Regulation (EU) No 1214/2011 of the European Parliament and of the Council of 16 November 2011 on the professional cross-border transport of euro cash by road between euro-area Member States
The Regulation on cross-border transportation of euro cash by road (cash in transit – CIT) entered into force on 30 November 2012. The purpose of the Regulation is to ensure that euro banknotes and coins can be easily and safely transported by road across national borders between Member States that have adopted the euro or are about to do so. The Regulation replaces national CIT rules for all professional cross-border CIT transports in the euro-area. National rules governing domestic transports of euro cash will remain in force provided they do not cause discrimination. The transport of euro banknotes and coins between NCBs and between printing works or mints and NCBs, provided the transport is escorted by the police, does not fall within the scope of the CIT Regulation.
Due to the nature of the business, cash transportation is exposed to serious security threats. In order to ensure the security of the staff and of the general public, the Regulation provides that a company that wants to carry out cross-border transport of euro cash must ask for a specific cross-border CIT-license from its Member State of origin. The CIT license is granted for a period of 5 years provided that the company fulfils the eligibility criteria laid down in the Regulation.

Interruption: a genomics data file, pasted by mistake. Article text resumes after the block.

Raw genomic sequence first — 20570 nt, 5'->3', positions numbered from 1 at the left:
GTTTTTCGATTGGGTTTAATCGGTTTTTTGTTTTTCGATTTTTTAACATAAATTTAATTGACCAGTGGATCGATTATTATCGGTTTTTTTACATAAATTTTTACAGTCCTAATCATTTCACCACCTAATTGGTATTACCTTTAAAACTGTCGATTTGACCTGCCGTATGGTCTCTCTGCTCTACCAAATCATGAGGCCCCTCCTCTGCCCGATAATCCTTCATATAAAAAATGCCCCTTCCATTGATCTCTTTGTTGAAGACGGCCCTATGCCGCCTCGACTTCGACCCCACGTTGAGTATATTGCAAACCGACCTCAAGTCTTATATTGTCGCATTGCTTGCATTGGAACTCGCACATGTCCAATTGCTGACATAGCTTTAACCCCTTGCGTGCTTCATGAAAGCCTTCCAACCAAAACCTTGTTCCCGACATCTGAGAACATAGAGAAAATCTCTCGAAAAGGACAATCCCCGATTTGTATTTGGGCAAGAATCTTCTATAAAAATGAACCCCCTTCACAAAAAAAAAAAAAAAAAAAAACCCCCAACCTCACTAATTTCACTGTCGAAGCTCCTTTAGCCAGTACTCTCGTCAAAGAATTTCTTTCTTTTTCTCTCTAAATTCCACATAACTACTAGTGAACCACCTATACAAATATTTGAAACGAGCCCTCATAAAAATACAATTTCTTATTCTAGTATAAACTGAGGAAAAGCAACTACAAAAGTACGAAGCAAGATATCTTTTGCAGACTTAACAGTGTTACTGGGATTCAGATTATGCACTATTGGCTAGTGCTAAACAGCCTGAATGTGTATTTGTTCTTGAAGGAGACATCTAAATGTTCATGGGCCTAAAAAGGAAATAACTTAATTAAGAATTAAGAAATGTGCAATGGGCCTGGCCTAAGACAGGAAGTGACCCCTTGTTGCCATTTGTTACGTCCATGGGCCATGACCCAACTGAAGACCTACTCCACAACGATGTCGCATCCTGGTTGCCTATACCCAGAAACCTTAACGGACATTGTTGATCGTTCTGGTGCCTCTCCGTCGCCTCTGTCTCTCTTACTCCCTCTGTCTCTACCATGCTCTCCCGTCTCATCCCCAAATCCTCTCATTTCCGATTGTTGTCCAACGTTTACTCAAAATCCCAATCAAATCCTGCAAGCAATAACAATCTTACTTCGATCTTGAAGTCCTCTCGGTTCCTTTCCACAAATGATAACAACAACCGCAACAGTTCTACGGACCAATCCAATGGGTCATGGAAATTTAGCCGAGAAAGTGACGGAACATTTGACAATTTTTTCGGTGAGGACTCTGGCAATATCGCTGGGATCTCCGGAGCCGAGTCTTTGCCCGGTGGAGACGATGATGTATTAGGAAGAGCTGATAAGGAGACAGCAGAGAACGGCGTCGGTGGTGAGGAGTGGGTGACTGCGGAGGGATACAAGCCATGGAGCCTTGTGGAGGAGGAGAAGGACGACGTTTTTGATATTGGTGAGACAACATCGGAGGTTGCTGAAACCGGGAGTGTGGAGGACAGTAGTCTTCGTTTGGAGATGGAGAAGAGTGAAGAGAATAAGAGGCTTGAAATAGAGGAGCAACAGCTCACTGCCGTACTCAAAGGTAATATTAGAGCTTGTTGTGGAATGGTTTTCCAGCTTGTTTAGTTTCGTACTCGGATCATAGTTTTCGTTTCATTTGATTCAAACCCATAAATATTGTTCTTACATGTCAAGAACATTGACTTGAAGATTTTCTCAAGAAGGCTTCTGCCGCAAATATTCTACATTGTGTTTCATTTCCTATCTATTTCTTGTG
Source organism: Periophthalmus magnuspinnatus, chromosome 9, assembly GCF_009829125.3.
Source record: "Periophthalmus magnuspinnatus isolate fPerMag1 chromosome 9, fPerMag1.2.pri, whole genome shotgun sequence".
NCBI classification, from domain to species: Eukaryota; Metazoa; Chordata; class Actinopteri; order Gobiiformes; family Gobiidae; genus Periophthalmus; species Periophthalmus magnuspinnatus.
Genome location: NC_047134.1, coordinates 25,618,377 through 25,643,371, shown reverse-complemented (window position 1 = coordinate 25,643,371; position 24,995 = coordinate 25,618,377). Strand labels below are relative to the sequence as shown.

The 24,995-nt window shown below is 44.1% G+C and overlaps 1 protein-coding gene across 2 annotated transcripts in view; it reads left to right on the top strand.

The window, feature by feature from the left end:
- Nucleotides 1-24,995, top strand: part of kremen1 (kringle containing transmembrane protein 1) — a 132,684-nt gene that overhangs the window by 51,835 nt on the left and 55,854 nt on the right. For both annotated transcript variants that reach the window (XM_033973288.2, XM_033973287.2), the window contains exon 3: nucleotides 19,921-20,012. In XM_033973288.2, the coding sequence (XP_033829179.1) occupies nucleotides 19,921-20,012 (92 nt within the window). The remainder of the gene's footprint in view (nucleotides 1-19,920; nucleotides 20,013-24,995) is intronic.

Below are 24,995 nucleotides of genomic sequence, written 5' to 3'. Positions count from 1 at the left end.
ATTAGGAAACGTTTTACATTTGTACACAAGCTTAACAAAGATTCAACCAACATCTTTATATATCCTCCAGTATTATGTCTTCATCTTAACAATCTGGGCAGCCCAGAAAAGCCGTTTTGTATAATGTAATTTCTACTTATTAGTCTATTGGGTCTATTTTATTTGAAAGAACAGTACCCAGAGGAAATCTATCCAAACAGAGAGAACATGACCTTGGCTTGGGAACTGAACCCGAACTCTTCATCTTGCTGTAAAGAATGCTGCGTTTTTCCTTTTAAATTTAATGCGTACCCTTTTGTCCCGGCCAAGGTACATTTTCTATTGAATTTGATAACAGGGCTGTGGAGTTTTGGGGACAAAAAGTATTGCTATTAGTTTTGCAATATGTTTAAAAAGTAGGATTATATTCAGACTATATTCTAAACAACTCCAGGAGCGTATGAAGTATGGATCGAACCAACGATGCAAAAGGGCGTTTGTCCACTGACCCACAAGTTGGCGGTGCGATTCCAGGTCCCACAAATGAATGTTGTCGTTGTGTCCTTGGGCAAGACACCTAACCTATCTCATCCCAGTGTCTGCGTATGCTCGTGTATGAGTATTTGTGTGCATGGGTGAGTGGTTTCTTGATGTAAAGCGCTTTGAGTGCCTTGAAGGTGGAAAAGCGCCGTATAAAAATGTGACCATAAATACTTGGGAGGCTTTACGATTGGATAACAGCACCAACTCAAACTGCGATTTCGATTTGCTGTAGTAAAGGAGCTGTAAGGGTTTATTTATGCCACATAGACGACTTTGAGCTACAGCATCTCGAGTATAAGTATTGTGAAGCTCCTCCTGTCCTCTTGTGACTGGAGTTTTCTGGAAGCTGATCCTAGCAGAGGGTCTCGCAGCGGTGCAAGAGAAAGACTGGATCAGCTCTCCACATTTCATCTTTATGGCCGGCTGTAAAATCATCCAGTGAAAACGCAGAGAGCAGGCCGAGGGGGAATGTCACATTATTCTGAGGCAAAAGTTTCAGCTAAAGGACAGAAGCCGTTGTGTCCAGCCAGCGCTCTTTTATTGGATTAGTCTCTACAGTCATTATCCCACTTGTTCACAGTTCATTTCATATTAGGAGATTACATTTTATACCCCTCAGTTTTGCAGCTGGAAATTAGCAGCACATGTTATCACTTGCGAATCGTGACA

The Regulation defines the cross-border transport of cash by road as a professional transport of euro banknotes and coins by a CIT vehicle between euro-area Member States for delivery or pick-up during one day (except point-to-point). The majority of deliveries or pick-ups must be done on the territory of the host Member State. A maximum of 20% non-euro cash is allowed in the vehicle.
As a pre-condition for cross-border transport of euro cash, the company must be allowed by its national authorities to carry out domestic cash transports. Strict rules are foreseen for, amongst others, the minimum number of staff, armouring of vehicles, training of staff, 'intelligent' neutralization systems for banknotes (which neutralize the banknotes, for example by staining them with indelible ink, in case of unauthorized opening of the banknote container) and penalties in case of infringement of the rules.
The CIT Regulation does not provide for a full harmonization of CIT rules. The host-country rules on the role of national police forces, on the behavior of CIT security staff outside the vehicle as well as on the security of locations where euro cash is delivered or picked up apply to the company carrying out the cross-border transport of cash.
The Commission publishes the CIT information necessary for the running of the CIT business on its website or, according to the type of information, in the Official Journal of the EU.
The framework provided by the CIT Regulation also applies to countries preparing to join the euro-area. Regulation 55/2013 extends the scope of the CIT Regulation to those countries under euro preparation as from the date the Council has decided that the Member State concerned changes over to the euro.
A Committee on the cross-border transport of euro cash composed of representatives of the euro-area Member States, Commission and the European Central Bank meets at least once a year to exchange views on the implementation of the CIT Regulation.